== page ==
The series Flowers was produced over four days during the month of July 2015, one day during the month of August 2015, and generated 167 photographs, from which the final selection of 109 was culled.


The process consisted of creating a handmade filter through which the camera photographed its subject. Initial tests involved both a DSLR and an iPhone 6. The results generated by the iPhone were considerable and impressive. Based upon these initial tests, and for ease of use and speed, an iPhone was chosen.


This series is an exploration of dialogues. Pictorially it creates a dialogue between representational and non-representational (figurative and abstract) art. It expands the dialogue that has ensued for over a century between painting and photography. Conceptually it explores the dialogue between a formulated approach and chance opportunity. Because this series realizes these dialogues, these polarities of opposition, it, therefore, embodies their inherent contradictions. These contradictions, in part, are manifest in the process of creating each image.


Three distinct planes need to align to create a single, unified, but heterogeneous image. There is the subject itself, in this case, flowers, the handmade filter, and the camera. Affecting each of these is light, which is equally as important, for in this context light is also color. Using a piece of glass as canvas, transparent gel as paint, and utilizing a paintbrush, a unique handmade filter is created that embodies the gestural nature of painting. Because this filter is made using a gel, it is not permanent, and can repeatedly, for each image, be created anew. This unique filter is then positioned between the camera and flowers. Both the filter and the camera are then moved at varying distances and angles from one another, as well as from the flowers. It is once these elements fall into place, the proper distances and angles found, and the light illuminates the subject in such a way to cause the colors to transcend the everyday, that the final image can be taken. When this transpires, it is a chance moment and unpredictable, which means that the final image will also be unknown. The function of light for this process needs elaboration. Light permeates and affects each of these levels, and it is the light that is the factor that allows these three levels to be brought together and forged into a single unified image. If the light doesn’t properly affect these three planes, it will reflect off the filter, and the image will be lost, or it won’t transform the vibrancy of the flower, and the final image will be muted and layered. But when each of the planes line up, and the light affects each as it should, then the colors of the flowers not only transcend with intensity as they permeate the gestural brushstrokes of the gel, but it causes the planes to collapse into one, and it is here that the final image manifests.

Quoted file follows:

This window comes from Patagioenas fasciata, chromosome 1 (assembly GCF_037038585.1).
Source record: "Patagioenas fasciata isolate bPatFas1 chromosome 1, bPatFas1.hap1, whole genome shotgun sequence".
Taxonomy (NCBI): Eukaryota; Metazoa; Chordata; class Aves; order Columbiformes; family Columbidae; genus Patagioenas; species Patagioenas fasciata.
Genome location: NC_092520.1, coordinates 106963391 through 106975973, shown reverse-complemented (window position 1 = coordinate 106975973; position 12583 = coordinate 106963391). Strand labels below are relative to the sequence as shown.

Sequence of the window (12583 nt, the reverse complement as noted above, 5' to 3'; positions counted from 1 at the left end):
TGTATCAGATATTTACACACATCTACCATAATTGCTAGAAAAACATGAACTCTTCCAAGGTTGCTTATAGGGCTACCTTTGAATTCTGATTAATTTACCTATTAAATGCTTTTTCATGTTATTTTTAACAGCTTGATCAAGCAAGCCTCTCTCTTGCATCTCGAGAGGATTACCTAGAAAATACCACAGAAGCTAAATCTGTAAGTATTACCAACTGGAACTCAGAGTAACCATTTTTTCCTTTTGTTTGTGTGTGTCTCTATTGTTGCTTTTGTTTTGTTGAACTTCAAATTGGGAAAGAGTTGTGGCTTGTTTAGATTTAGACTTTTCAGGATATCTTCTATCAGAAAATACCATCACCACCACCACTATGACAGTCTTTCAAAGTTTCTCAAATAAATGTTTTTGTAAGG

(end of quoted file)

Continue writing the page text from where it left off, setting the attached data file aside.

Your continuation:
The subject matter of flowers was chosen because of its traditional place in history for both painting and photography. In this case, the series then is also a dialogue between traditionalism and modernism in both its use of subject matter and artistic approach.


When viewing the final images of this series, the immediate correlation is to the paintings found in the school of impressionism, and an argument could be presented that these images are indeed paintings. A connection can be made to others series of mine, namely 31 Details From A Photograph, and the reflection photographs found in The Surface Of The World. In these cases, the connection between these three series is how the images appear like paintings, either abstract or impressionistic and how, in their way, they are experiments to create paintings. If you remove the notion that to create a painting one must use paint (much the way Gerhard Richter insisted of his early photorealistic paintings that if you remove the notion that you need a camera to produce photographs, then his paintings are photographs), then these images are paintings.


At the same time, they are not paintings, they are photographs. It is as though one reality is glimpsed through the partially revealing, partially obscuring impression of another. It is two realities occupying the same space.


Because of the gestural nature of the painted gel and the subject matter of flowers, the final images have about them the sense of something familiar while still maintaining the quality of the unique. A piece of art should never lead to only one conclusion. Art should open questions, and these questions are more important than the defining and categorizing of the art.


The following are a few images from the series.

All Copyright Michael P. Toussaint 2017